La Conca D’oro Takeout – April 2020 (dt)
6.60 – 8, 7.25, 7, 6.8, 6.5, 6.25, 5.5, 5.5
Coronavirus DP8 #2 felt almost easy, normal. Almost.
Once again, takeout was the only option. The Notar pick was La Conca on Catskill’s Main Street, with Mark & Joyce gathering six orders, with the other two done separately.
We have twice made DP8 visits to La Conca D’oro (2007, 2016) although several of us have enjoyed takeout, particularly Monday nights.
Italian, it is.
Orders this evening included:
Pisano & Burhouse
All meals came with an accompanying greens salad, a basic salad – a handful of greens, two cherry tomatoes, a few shreds of carrots, dressing of choice. An eight inch baguette was also included, a crunchy Italian recipe.
One can see by the scores that the results were all over the place. Only one of the chicken frutti de mare dish was deemed good; one was especially disappointing (too thin a broth, not much chicken). A meh for another chicken dish (was it dry or not done?), a couple of just satisfactory, with perhaps three ratings of good. Surprising for La Conca, usually a dependable.
Prices per couple clumped close to $50: two main courses, perhaps an extra, tax, and good tip.
Ambiance, of course, was of our own making, except for Lynda and Ross who dined with the Teators, with two extra leaves in the table to enable adequate spacing.
Service: I hope your waiters were worthy. I heard only compliments!
And, yes, there was dessert. Once again, Deb provided way over the top, with a cake cover bowl turned upside down encasing a quarter-cake: a six inch stack of dark chocolate cake infused with bourbon with bourbon infused buttercream and pecan filling and bourbon infuse chocolate buttercream frosting. (see photo). Initially, it looked as if it might be fluffy but the first nudge of the knife told just the opposite – fudgy, borderline dense, creamy icing layers, crunch of nuts, grand chocolate flavor. D4 – Deb’s delightfully delicious decadence. Our table of four almost finished one of the pieces meant for two. The half of the other we kept was a delicious reminder for the next couple days. Deb, thank you again, for the extravaganca. It was enough to make teeth drop.*
What else? At our table, and commentary in passing of food, and in notes:
The obvious big topic was COVID-19 and the degrees to which life has changed for now. If we stay in our own house and on our own property, life is generally normal. It is the venturing outward that has changed. The fact we are doing takeout. Wearing masks almost every place. Following arrows on store floors. Not stopping in for a drink or going to dinner. Not attending church. Not… not… not… And we know it is nationwide and worldwide. Figuring out who is essential and who is not. Throw in politics and bleach and billions in bailouts for companies that do not need them… ok, onward.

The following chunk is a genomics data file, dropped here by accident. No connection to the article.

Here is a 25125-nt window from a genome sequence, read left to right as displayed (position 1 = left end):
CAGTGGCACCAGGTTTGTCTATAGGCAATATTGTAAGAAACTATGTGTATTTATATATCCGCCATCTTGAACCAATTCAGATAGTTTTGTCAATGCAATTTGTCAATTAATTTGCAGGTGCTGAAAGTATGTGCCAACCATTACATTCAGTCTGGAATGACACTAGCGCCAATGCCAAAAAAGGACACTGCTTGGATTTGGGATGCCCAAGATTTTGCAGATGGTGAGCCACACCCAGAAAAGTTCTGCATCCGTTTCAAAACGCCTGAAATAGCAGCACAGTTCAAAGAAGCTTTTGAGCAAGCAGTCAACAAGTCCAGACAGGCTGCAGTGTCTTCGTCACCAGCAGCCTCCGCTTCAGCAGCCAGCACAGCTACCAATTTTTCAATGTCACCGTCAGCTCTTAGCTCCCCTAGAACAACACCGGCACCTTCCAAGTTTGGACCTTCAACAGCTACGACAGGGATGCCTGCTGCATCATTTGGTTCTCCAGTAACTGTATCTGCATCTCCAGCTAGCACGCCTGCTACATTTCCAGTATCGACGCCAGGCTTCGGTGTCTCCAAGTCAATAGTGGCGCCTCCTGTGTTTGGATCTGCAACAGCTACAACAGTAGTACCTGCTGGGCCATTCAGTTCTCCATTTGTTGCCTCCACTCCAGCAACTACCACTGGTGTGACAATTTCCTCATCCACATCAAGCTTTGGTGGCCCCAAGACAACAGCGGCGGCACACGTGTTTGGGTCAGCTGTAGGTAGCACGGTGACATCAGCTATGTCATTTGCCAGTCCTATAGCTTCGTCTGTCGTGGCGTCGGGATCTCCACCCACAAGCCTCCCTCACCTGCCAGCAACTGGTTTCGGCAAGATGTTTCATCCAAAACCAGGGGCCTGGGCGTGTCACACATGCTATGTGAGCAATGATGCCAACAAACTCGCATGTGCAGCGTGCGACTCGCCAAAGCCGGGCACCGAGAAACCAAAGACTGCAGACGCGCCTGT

Still, life is full. Readying the gardens occupies everyone who gardens, with talk of new plants and old favorites. At least one golfer, maybe three, has been out a couple of times. It seems like everyone is walking more than ever, with the Karnes and Kalli sometimes joined by Don emerging from the woods on Weed Rd. And Zoom-ing has taken on a new meaning and lifestyle, replacing social gatherings that were Zumba class, get-togethers with family and friends, etc.
Other topics: an April 23 that felt more like February 23, an update on Lynda’s hip, lots of TV and puzzles, cleaning up the woods across the street, testing for COVID, Kieron and Dylan staying at East Conesville with new & working Internet, running, no Freihofer run, weather allowing outdoor projects between snow squalls and wind bursts, mulching, lots of baking, testing new dessert recipes, the postponement or cancellation of so many sporting events, what would have been if we were still teaching, transplanting, our animals enjoying more human contact, someone fishing one’s teeth out of the cake (the rest of us laughing so hard we could cry), wondering how our DP8 compadres were doing, Dennis in SC, Kerry with his first medical emergency, everyone cleaning out closets, missing town meetings, lots of painting in the Teator Gallery, selling a painting at Brasserie while it was closed, watching the grass green up, minimal cycling, takeout food at Jake Moon, and lots more stuff, despite CV boundaries that reshape our everyday routines.
Perhaps, the return of the Monteverds will signal a return to normal with Ken being able to ask, So, what was happening in Greene County while we were gone?! ha
the attached photos: the hand-off of food orders; the frutti de mare; and CAKE